Notification issued; search committee gets time till October 15
The Vice-Chancellor search committee of Anna University has written to institutions across the country and abroad seeking applications from interested candidates.
Sunil Paliwal, Higher Education secretary and chairman of the University’s convenor committee who is administering the institution in the absence of a VC said that a notification to this effect had been issued in four newspapers — two each in English and Tamil.
Newspapers with a reach across the country were chosen, he said. Until now the university used to issue notification on its website only. Applications from prospective VC candidates would be accepted until August 21.
“We are not limiting ourselves to the State or the country. The members of the search committee have also started writing to institutions abroad. There are many Tamils who may want to come back and serve the country. We are providing opportunities for them,” Mr. Paliwal said.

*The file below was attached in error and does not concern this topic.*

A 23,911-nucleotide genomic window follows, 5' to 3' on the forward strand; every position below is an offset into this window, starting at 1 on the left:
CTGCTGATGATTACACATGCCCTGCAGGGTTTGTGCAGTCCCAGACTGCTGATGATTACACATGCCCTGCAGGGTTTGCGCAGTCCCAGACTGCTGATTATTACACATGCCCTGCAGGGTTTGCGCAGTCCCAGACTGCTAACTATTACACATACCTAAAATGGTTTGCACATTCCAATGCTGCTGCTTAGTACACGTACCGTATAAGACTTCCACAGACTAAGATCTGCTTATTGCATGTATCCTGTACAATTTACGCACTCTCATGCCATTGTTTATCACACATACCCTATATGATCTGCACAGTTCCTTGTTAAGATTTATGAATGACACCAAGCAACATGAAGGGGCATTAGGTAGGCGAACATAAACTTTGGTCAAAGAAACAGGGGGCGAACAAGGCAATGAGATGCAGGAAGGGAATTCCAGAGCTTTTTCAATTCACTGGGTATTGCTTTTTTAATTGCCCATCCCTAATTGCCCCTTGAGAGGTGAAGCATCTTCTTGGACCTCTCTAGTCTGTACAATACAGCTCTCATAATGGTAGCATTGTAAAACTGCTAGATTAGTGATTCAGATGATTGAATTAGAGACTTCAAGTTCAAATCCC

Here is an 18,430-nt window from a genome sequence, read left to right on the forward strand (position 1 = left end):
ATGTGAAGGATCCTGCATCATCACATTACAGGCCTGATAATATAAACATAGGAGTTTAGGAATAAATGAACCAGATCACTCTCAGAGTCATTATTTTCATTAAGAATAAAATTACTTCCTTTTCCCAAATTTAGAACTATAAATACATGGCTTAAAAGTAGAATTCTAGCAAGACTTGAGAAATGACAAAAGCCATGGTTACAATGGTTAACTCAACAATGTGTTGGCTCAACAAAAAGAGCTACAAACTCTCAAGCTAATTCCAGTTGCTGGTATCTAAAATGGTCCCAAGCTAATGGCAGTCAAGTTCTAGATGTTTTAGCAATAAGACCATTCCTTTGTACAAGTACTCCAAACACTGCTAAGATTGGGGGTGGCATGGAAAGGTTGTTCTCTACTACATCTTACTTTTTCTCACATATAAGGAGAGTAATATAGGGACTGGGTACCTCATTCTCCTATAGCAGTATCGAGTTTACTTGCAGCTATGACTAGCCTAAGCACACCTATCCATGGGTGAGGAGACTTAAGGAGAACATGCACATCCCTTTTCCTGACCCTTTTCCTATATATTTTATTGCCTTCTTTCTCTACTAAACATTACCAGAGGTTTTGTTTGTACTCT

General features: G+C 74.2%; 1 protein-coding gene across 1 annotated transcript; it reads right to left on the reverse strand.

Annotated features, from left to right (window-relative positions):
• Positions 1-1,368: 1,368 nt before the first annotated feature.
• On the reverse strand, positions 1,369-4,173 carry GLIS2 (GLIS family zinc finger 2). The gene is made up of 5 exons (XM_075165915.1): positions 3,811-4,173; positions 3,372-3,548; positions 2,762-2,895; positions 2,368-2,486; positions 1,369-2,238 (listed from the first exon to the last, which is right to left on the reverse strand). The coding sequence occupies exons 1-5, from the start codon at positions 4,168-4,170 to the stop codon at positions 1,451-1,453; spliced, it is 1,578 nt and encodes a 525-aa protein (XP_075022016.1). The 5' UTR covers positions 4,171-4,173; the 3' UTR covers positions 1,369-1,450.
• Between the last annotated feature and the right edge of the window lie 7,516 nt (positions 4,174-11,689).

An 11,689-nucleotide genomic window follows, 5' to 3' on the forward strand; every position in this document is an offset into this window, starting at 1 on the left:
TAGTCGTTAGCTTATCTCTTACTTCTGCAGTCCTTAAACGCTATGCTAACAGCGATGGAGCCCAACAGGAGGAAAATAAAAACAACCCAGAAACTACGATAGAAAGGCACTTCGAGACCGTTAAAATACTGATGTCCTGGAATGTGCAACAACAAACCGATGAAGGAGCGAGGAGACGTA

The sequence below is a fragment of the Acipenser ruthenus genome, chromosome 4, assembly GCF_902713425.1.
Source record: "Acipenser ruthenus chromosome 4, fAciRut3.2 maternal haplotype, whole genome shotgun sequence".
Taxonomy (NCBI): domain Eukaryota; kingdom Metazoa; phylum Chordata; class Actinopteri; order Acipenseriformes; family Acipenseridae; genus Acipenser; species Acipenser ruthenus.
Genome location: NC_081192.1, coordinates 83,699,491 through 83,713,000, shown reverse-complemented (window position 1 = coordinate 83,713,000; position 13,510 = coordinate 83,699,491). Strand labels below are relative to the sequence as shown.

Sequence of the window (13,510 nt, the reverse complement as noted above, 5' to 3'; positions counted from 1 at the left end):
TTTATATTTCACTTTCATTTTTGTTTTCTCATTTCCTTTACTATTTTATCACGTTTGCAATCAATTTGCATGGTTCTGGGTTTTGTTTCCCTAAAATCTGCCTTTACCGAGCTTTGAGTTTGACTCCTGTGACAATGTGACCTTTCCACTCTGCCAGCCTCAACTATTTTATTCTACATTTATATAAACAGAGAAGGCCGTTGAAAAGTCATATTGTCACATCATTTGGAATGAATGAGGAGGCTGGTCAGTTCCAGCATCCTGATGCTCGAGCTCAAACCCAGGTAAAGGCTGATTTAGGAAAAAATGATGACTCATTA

The committee has time till October 15 to complete its work by which time, he said, it would come up with a panel of competent candidates. On the qualification for the VC, he said candidates with research experience, not only in engineering and technology but also in basic sciences were also included as the university did research in pure sciences too.
In its academic council meeting on July 26, the university expects to get approval for its new syllabus. It has also decided to limit the number of years to complete an undergraduate degree to seven years, as per the UGC guidelines.
“We had candidates taking exams under the 2001 regulation this April-May semester. Last year we set 6,000 question papers. This year we set 1,800 question papers,” said T.V. Geetha, Dean, College of Engineering.
Colleges have been advised to follow the university’s guidelines. The move would mean students are expected to attend 75 working days per semester and 90, including exam days. The guideline would also help students plan their activities in advance, university officials said.
“Affiliating colleges treat students as if they are in school. Their focus is on marks and pass percentage and not skill development. Industries are looking for trained students. Our move will help students take up internship during vacations to build skills,” Mr. Paliwal said.
Colleges that violate the guidelines could be punished by reducing their marks during affiliation process, he cautioned.